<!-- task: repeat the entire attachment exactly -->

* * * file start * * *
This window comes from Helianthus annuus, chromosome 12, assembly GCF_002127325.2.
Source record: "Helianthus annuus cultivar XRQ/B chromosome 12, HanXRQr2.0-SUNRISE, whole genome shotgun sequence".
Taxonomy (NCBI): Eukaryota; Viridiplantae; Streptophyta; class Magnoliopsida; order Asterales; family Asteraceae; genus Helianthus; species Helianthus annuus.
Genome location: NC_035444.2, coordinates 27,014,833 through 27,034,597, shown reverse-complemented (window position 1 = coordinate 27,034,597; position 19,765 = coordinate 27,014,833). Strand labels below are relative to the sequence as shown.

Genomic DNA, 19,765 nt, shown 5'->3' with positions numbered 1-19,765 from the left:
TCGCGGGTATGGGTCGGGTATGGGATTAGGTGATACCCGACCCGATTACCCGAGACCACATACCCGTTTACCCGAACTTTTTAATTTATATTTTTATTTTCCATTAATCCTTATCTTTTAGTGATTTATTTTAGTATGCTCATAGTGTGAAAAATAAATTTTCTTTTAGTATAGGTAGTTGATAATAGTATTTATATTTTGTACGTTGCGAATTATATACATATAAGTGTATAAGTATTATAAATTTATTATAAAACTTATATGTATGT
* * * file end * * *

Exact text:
This window comes from Helianthus annuus, chromosome 12, assembly GCF_002127325.2.
Source record: "Helianthus annuus cultivar XRQ/B chromosome 12, HanXRQr2.0-SUNRISE, whole genome shotgun sequence".
Taxonomy (NCBI): Eukaryota; Viridiplantae; Streptophyta; class Magnoliopsida; order Asterales; family Asteraceae; genus Helianthus; species Helianthus annuus.
Genome location: NC_035444.2, coordinates 27,014,833 through 27,034,597, shown reverse-complemented (window position 1 = coordinate 27,034,597; position 19,765 = coordinate 27,014,833). Strand labels below are relative to the sequence as shown.

Genomic DNA, 19,765 nt, shown 5'->3' with positions numbered 1-19,765 from the left:
TCGCGGGTATGGGTCGGGTATGGGATTAGGTGATACCCGACCCGATTACCCGAGACCACATACCCGTTTACCCGAACTTTTTAATTTATATTTTTATTTTCCATTAATCCTTATCTTTTAGTGATTTATTTTAGTATGCTCATAGTGTGAAAAATAAATTTTCTTTTAGTATAGGTAGTTGATAATAGTATTTATATTTTGTACGTTGCGAATTATATACATATAAGTGTATAAGTATTATAAATTTATTATAAAACTTATATGTATGT